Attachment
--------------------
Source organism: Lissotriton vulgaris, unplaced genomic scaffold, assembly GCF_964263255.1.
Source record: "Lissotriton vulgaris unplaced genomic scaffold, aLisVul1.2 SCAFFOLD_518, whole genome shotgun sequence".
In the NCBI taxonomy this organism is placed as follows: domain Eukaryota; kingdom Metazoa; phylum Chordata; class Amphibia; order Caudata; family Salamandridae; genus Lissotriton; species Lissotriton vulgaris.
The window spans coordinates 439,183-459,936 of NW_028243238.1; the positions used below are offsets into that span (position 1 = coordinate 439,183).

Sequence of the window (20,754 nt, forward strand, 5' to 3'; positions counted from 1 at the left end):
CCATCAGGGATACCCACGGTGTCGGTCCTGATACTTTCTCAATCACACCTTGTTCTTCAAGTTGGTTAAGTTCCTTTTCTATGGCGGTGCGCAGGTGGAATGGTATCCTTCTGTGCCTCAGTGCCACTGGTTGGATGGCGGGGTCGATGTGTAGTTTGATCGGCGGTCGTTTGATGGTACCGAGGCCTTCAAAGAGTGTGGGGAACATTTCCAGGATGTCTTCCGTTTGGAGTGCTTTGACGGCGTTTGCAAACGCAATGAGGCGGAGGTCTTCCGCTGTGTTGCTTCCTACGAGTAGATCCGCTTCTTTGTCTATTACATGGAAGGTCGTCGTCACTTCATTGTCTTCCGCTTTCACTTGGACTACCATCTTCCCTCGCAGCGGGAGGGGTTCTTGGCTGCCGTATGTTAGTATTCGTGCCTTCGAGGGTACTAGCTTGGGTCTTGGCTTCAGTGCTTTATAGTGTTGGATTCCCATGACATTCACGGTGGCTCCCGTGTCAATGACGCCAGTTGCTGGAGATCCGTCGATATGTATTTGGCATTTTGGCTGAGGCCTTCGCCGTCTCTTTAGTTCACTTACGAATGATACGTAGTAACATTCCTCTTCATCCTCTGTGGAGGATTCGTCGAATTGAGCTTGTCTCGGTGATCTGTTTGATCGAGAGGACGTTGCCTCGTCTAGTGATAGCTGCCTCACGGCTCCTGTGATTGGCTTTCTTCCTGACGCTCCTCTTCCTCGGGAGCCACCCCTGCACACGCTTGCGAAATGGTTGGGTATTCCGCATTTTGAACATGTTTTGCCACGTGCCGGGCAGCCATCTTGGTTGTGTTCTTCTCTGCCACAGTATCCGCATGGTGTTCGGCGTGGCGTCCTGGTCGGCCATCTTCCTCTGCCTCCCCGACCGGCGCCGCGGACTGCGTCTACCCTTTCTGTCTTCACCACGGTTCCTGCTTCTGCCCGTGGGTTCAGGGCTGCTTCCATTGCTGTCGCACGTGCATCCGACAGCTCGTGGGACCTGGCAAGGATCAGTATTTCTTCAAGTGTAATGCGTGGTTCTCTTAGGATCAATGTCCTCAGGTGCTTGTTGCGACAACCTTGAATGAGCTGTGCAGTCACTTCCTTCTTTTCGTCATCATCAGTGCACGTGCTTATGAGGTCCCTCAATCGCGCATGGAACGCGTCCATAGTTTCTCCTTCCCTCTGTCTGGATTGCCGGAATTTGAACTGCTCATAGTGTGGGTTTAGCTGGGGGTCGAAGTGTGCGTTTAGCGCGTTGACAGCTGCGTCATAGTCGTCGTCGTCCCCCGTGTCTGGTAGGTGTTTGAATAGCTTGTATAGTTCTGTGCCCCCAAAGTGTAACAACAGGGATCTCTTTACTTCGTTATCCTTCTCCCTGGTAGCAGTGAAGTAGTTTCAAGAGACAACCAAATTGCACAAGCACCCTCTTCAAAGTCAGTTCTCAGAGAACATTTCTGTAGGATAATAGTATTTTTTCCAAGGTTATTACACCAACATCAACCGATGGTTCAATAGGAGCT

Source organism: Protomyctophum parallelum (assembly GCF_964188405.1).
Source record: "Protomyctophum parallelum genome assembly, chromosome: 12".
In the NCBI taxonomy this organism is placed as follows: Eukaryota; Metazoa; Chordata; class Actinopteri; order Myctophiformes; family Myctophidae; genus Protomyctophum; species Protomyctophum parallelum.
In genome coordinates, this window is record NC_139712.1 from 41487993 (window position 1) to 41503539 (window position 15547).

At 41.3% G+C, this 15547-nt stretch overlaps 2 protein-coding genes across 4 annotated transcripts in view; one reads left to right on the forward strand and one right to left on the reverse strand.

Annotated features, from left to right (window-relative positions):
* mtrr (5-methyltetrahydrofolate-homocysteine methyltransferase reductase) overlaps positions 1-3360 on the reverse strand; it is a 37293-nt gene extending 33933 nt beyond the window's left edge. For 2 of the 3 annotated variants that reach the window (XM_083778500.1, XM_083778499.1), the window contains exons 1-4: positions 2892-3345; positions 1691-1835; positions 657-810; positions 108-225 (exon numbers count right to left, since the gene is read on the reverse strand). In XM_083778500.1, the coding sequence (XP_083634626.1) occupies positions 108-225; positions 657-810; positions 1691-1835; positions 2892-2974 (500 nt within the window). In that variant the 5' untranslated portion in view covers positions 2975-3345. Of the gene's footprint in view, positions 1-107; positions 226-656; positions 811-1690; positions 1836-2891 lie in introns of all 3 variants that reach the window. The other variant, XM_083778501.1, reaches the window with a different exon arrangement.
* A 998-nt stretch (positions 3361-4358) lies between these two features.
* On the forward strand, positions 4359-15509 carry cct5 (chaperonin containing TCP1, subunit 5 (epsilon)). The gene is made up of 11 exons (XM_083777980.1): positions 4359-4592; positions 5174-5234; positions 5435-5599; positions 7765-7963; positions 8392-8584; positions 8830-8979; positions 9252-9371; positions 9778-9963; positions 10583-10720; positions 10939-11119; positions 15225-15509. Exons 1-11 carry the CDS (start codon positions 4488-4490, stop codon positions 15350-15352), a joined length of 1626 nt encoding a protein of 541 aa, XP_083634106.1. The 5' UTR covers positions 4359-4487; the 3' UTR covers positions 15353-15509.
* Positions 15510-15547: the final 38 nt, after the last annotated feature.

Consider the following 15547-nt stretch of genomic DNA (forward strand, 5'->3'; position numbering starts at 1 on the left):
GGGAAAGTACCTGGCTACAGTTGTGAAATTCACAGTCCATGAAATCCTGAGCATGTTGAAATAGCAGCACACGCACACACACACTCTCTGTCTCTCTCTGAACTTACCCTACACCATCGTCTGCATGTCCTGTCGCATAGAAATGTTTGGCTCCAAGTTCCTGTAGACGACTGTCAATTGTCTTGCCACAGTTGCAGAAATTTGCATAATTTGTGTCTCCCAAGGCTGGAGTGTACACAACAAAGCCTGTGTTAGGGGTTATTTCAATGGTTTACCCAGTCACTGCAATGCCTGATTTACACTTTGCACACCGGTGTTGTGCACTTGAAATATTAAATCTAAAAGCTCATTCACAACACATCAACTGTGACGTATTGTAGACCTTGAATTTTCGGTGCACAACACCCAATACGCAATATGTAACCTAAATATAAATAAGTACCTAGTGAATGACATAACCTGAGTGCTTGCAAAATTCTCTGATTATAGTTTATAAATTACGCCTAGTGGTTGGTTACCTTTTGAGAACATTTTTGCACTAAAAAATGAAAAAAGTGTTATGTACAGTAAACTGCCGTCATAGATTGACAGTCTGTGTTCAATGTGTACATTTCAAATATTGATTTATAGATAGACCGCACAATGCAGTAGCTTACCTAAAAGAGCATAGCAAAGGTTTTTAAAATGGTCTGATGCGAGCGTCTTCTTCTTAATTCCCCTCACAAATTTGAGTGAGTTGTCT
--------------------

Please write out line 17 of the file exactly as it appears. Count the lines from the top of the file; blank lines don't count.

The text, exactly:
Consider the following 15547-nt stretch of genomic DNA (forward strand, 5'->3'; position numbering starts at 1 on the left):